The above syntax in web.staging.config has Transform and Locator attributes from the xdt namespace. If we analyze the connection string node syntax we can notice that the Transform used here is “Replace” which is instructing the Transformation Engine to Replace the entire node

Further if we notice the Locator used here is “Match” which is informing Transformation engine that among all the “configuration/connectionStrings/add” nodes that are found, pick up the node whose name attribute matches with the name attribute of <add> node in web.Staging.config.

Also if you notice web.Staging.config does not contain anything else but the connectionStrings section (i.e. it does not have <system.web> and various other sections that web.config file usually has, this is because of the fact that the Transformation Engine does not require a complete web.config file in web.staging.config. It does the merging for you thus saving you duplication of all the rest of the sections in web.config file.

Simplest Approach: If you do not mind replicating the entire web.config file in web.staging.config then you can certainly do so by copying the entire web.config content into web.staging.config and change the relevant nodes inside web.staging.config. In such a situation you will just have to put xdt:Transform="Replace" attribute on the topmost node (i.e. configuration) of web.staging.config. You will not need xdt:Locator attribute at all as you are replacing your entire web.config file with web.staging.config without Matching anything.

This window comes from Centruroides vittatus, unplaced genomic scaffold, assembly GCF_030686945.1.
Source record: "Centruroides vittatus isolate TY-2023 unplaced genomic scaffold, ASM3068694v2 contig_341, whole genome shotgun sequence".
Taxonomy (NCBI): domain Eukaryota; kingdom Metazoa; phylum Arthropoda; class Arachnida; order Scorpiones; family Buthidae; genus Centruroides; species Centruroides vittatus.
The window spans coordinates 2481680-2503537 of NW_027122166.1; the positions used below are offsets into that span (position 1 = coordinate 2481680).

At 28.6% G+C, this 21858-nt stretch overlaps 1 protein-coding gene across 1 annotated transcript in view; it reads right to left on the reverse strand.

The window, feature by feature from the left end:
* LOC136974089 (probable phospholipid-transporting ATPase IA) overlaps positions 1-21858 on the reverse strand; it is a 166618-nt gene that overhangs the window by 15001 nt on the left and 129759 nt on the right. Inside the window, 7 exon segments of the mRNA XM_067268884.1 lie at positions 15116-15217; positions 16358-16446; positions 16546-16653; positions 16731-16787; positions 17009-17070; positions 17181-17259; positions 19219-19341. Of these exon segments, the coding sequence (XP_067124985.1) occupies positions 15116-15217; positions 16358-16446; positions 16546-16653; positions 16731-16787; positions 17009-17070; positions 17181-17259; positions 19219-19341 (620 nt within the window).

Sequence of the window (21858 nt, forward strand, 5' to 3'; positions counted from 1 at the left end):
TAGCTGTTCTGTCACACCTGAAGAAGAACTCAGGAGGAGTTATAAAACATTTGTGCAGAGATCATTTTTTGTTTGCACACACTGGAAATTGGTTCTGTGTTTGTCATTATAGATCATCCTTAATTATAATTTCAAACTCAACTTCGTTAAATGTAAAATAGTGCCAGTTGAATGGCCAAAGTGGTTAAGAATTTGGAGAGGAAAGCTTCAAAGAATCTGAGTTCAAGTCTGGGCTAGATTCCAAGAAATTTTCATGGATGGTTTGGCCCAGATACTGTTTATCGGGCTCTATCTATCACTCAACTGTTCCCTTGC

So far we have seen one Transform (i.e. Replace) and one Locator (i.e. Match), we will see various other Transforms and Locators further in the post but first let us understand how we can produce the Transformed web.config file for the Staging environment after using original web.config and web.staging.config.

Step 4: Generating a new transformed web.config file for “Staging” environment from command line

Open Visual Studio Command prompt by going to Start --> Program Files –> Visual Studio v10.0 –> Visual Studio tools –> Visual Studio 10.0 Command Prompt

Type “MSBuild “Path to Application project file (.csproj/.vbproj) ” /t:TransformWebConfig /p:Configuration=Staging" and hit enter as shown below:

commandline web.config transformation

Once the transformation is successful the web.config for the “Staging” configuration will be stored under obj -->Staging folder under your project root (In solution explorer you can access this folder by first un-hiding the hidden files) :

transformed web.config

  • In the solution explorer click the button to show hidden files
  • Open the Obj folder

  • Navigate to your Active configuration (in our current case it is “Staging”)

  • You can find the transformed web.config there

You can now verify that the new staging web.config file generated has the changed connection string section.

Step 5: Generating a new transformed web.config file for “Staging” environment from VS UI

Right Click on your project and click Package –> Create Package

Create Package

The Create Package step already does web.config transformation as one of its intermediate steps before creating a package and hence you should be able to find the transformed web.config file in the same place as described in Step 4

Step 6: Understanding various available web.config Transforms and Locators


The inbuilt xdt:Locators are discussed below.

  • Match - In the provided syntax sample below the Replace transform will occur only when the name Northwind matches in the list of connection strings in the source web.config.Do note that Match Locator can take multiple attributeNames as parameters e.g. Match(name, providerName) ]

     <add name="Northwind" connectionString="connectionString goes    here" providerName="System.Data.SqlClient" xdt:Transform="Replace"          xdt:Locator="Match(name)" />